Caring for an elderly parent when you're an only child
My friend Martha danced down the yellow brick road of childhood by herself, happy to be the only child of doting parents. She felt no need for brothers or sisters. But when her dad died and her mother developed Alzheimer’s, Martha suddenly felt alone. She lived 2,000 miles away, had a demanding job and desperately needed someone to share the burden, she told me one day as we compared notes about caring for our parents.
My friend had run head-on into one of the major problems that confront children who have no siblings. One is the loneliest number when faced with being the sole caregiver.
Studies indicate that the responsibility of providing care is one of the major fears of an only child. A 2001 survey found it is consistently perceived as a serious challenge, with respondents also noting feelings of anxiety about being the sole survivor in a family after parents die.
With the recession taking its toll on fertility rates and single-child families increasing in number, the problem is growing in scope. In the United States, and in most industrialized Western European countries, families with one child are the fastest-growing type of household. According to the National Center for Health Statistics, single-child families have almost doubled in number to about 1 in 5 in the U.S.
The stereotype of the lonely only child, selfish, spoiled, maladjusted, has begun to fade, thanks in part to recent studies that show only children are as well-adjusted and in many cases more intelligent than those of us with siblings. But being alone when medical, financial and care-giving decisions must be made for parents can throw anyone off balance.
Los Angeles County resident Cynthia Rawls, 56, moved home four years ago to take care of her mom, Ruby, 90, who was showing signs of dementia.
“Our home was always so neat and tidy,” Rawls said, remembering her childhood. “But then my mother began hoarding. She tried to hide her condition for a long time, but she couldn’t anymore. The last four years she’s been on a slippery slope.”
Rawls never enjoyed being an only child. “I was very lonely,” she said. But that feeling was nothing compared with the isolation she felt when she began to care for her mom. “It was overwhelming,” she said.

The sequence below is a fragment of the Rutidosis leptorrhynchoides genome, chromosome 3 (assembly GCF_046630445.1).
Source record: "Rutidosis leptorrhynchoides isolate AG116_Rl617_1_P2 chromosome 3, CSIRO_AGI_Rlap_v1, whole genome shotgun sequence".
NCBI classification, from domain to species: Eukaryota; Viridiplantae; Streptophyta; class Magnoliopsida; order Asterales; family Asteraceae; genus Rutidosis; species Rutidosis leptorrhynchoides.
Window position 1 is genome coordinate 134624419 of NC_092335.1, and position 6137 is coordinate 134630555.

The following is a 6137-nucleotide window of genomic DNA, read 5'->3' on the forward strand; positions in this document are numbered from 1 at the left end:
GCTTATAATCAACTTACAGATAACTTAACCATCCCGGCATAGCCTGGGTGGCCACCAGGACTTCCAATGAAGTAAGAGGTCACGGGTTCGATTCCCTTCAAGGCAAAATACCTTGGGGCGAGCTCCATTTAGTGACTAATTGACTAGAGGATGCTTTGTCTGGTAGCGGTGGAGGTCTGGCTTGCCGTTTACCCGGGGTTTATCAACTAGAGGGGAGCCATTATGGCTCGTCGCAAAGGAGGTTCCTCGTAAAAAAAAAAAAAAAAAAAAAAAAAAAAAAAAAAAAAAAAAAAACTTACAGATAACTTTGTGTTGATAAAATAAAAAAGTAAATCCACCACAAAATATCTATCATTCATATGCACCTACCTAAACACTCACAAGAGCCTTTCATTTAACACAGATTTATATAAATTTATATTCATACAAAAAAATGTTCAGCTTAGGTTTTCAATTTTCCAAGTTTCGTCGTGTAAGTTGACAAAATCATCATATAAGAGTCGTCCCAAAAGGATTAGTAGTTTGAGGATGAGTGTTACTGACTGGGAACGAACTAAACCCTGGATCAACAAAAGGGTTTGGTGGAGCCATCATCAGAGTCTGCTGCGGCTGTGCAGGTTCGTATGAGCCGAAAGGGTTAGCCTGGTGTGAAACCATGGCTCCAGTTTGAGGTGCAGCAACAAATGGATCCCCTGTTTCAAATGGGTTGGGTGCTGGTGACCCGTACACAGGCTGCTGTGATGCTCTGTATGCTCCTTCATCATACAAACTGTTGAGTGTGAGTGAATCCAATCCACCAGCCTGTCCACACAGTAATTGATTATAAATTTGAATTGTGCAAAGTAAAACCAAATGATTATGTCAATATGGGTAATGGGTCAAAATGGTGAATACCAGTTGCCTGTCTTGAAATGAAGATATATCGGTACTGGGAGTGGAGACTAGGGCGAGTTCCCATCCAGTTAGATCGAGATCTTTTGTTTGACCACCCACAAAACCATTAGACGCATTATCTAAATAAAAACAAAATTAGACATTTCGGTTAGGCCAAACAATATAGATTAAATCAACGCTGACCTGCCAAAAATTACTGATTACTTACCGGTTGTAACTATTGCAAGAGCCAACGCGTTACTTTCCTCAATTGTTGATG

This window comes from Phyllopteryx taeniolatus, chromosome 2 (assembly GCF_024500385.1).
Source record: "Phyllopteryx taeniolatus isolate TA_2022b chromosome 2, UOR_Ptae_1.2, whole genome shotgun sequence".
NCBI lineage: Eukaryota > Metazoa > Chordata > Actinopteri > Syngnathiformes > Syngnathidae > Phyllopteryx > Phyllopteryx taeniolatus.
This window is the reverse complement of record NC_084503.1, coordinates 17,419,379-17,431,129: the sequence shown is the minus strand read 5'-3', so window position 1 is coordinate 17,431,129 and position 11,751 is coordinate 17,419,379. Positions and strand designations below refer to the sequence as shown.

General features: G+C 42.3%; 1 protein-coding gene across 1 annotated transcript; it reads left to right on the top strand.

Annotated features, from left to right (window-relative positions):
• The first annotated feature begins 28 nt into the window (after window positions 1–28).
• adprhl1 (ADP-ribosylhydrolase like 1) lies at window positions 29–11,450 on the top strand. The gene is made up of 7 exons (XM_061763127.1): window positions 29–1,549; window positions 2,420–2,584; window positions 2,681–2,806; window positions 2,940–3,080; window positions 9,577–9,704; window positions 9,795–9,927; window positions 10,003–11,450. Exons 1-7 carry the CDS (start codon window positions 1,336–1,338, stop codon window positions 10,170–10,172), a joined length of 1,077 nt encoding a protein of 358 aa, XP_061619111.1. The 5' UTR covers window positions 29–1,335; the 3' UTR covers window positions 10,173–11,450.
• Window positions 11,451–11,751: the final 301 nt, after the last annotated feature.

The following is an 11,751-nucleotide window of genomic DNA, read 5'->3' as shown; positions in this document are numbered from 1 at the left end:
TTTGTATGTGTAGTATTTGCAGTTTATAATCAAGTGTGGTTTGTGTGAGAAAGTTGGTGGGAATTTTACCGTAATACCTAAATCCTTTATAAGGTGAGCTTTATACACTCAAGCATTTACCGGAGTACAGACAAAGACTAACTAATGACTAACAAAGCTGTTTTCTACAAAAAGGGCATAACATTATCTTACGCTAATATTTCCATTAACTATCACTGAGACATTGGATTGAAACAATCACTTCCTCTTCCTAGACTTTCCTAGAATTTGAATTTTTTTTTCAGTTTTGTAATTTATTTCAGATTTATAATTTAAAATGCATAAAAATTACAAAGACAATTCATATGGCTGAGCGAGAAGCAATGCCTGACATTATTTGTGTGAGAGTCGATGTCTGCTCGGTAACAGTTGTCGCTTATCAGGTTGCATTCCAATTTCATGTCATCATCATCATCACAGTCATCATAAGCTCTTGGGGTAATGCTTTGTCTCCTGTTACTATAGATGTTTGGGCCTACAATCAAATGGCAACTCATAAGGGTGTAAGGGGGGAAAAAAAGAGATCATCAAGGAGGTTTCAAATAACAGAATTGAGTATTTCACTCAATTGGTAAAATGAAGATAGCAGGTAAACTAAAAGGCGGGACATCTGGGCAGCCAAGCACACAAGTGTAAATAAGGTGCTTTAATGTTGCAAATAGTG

“My dad just turned 87 and has heart problems,” he said. “Mom turned 85; she’s dealing with cancer and some type of dementia. But they will celebrate 68 years of marriage in two days -- that is the upside of helping. “I know they would be in a nursing home if I did not stay.”
His only regret -- and it is a heartfelt one: the time he’s losing with his grandchildren, who are hundreds of miles away.
Many like Cothren soldier on despite the interruption in their own lives. Psychologist Toni Falbo, an only child and the mother of an only child, has studied the role of siblings -- and the only child -- in China and in the U.S. Falbo, a professor at the University of Texas, Austin, can look at the sociological and psychological implications of being a solo caregiver with the detached eye of a researcher. But she can also relate: She cares for her mom, Marylou, 89. And she’s happy to do so. “I would never consider it a burden,” she said. “My mother continues to enrich my life." She looks at the caregiver role as a reciprocal responsibility: “She cared for me throughout my life, so it’s only fair that I do the same now.”
Falbo doesn’t waste time wishing for siblings to share the task. And most other solo caregivers I talked with said they felt the same way eventually, even those who initially felt overwhelmed by the responsibility.
“I’ve learned from friends that it isn’t really any better to have brothers and sisters,” Rawls said. “One person ends up doing everything; the siblings don’t help.” She said she realized that she’s actually better off than those caregivers. “I don’t have the resentment they have towards their brothers and sisters.”
My friend Martha found other advantages when she tallied up her ledger sheet: There was no question that she had complete control of her mother’s care. No one could second-guess her decisions. She had power of attorney. She alone would inherit. But those advantages didn’t dispel the sense of isolation.
Rawls has found a solution: She has created her own supportive family made of other caregivers and church members. She calls them “my solace.” She met new friends after contacting the Los Angeles Caregiver Resource Center, which holds educational courses and offers other assistance. She also joined a caregiver support group sponsored by the Inglewood Parks, Recreation and Community Services Department.
“This group has become my extended family,” Rawls said, adding that the organizations, and the friends she’s made because of them, have taught her coping skills. “Once I became part of this group, I knew I could survive.”
Cynthia Rawls found help through the Los Angeles Caregiver Resource Center, (800) 540-4442. Eleven such centers offer help in the state; each center serves as a point of entry to free or low-cost services available in every county of California. Go to www.cacrc.org or call (800) 543-8312 for Orange County, (805) 962-3600 for Ventura County and (800) 675-6694 for Riverside and San Bernardino counties.
Rawls also joined a caregiver support group sponsored by the Inglewood Parks, Recreation and Community Services Department, (310) 412-5338. It's worth checking with your municipality to see whether a similar group meets locally.
Alzheimers Assn. offers 24-hour assistance through its help line, (800) 272-3900. It also offers peer- or professionally led groups for caregivers. Go to the website and search by ZIP Code for a nearby group.
-- Rosemary McClure
It’s All Relative, a column on caring for and staying connected with aging parents, appears monthly. Comments: email@example.com.
Illustration credit: Reuben Muñoz / Los Angeles Times